Ferocious wind and rain is lashing parts of eastern India and Bangladesh as Cyclone Amphan makes landfall.
Millions of people were evacuated in anticipation of the storm, which originated in the Bay of Bengal.
The storm, the first super cyclone to form in the area since 1999, is forecast to cause deadly storm surges, severe flooding and mudslides.
Covid-19 and social-distancing measures have made mass evacuations more difficult for authorities.
Cyclone Amphan began hitting the Sundarbans, a mangrove area around the India-Bangladesh border, on Wednesday afternoon and is forecast to move north and north-eastwards near the major city of Kolkata in India’s West Bengal state.
Amphan is expected to move further into Bangladesh on Thursday, and later Bhutan.
The storm was the first super cyclone in the Bay of Bengal since one in 1999 that killed thousands of people but its winds have since weakened slightly, according to BBC Weather.
The eye of the storm was forecast to be fully over land by 18:30 local time (13:00 GMT), with wind speeds of 150-160km/h (93-99mph) and gusts of up to 175km/h.
A Bangladesh Red Crescent volunteer helping villagers to evacuate became the first fatality after the boat he was in capsized in strong winds, the organisation said.
“At least 50 people took shelter in my concrete-built house,” Bangladeshi prawn farmer Abdur Rahim, who lives on the edge of the Sundarbans, told the AFP news agency.
“There is panic. The women are worried… A few months ago Cyclone Bulbul smashed our village, destroying at least 100 homes. We hope Allah will save us this time.”
India and Bangladesh have asked for schools and other buildings to be turned into temporary shelters – but they need more space than usual in order to house people while maintaining social distancing.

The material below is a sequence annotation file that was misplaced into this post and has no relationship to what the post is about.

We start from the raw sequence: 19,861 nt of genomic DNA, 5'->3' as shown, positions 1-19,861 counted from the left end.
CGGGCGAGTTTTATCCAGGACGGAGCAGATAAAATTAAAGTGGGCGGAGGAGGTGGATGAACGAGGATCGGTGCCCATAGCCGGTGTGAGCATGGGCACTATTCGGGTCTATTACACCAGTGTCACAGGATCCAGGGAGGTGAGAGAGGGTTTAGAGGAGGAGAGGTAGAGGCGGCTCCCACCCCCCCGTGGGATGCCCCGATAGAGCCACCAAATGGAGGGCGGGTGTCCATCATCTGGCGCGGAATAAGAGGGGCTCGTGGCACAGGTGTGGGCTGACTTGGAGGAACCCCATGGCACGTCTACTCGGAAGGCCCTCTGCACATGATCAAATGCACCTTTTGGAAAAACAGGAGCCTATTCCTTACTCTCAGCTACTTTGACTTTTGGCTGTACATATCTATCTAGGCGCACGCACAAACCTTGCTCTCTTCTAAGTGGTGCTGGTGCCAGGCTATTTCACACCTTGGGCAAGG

Police in West Bengal, which along with the state of Orissa (also known as Odisha) is expected to be the worst-hit part of India, told the BBC that people were unwilling to go to the shelters because they were afraid of contracting Covid-19.
Trees have been uprooted and makeshift houses flattened in coastal regions of Orissa, Indian media reports say.
Officials in Bangladesh fear it will be the most powerful storm since Cyclone Sidr killed about 3,500 people in 2007. Most died as a result of sea water surging in.
India’s weather department is predicting storm surges as high as 10-16 feet (3-5 metres). The rising of sea levels in this way can send deadly walls of water barrelling far inland, devastating communities.
The cyclone comes as tens of thousands of migrant workers continue to flee cities for their villages during India’s lockdown to curb the spread of coronavirus. West Bengal and Orissa are among the Indian states seeing large numbers return.
Orissa has cancelled trains that were due to arrive with thousands of migrants between 18 and 20 May. Some district officials have barred entry and asked the state government to accommodate the migrants – many of whom are walking home – elsewhere until the storm passes.
Both states have halted air traffic as well.
Bangladesh’s disaster management minister earlier told the BBC that authorities were evacuating at least two million people.
Extra shelters have been prepared to allow for social distancing, while masks are also being distributed.
However, there are fears for hundreds of thousands of Rohingya refugees who fled Myanmar and live in crowded camps in Bangladesh. The main camps are not in the direct path of the storm but Bangladeshi officials said they had moved hundreds of Rohingya living on an island in the Bay of Bengal into shelters.
The UN and human rights groups are also gravely worried for hundreds of Rohingya refugees who they believe could be on boats in the Bay of Bengal, and possibly in the storm’s path, after trying to flee to Malaysia and Thailand but being blocked by authorities in those countries from landing.
Meanwhile, state officials in India are struggling to find shelters for evacuees. In Orissa, for instance, 250 of the more than 800 existing shelters are being used as coronavirus quarantine centres.
The governments of West Bengal and Orissa have evacuated nearly half a million people.
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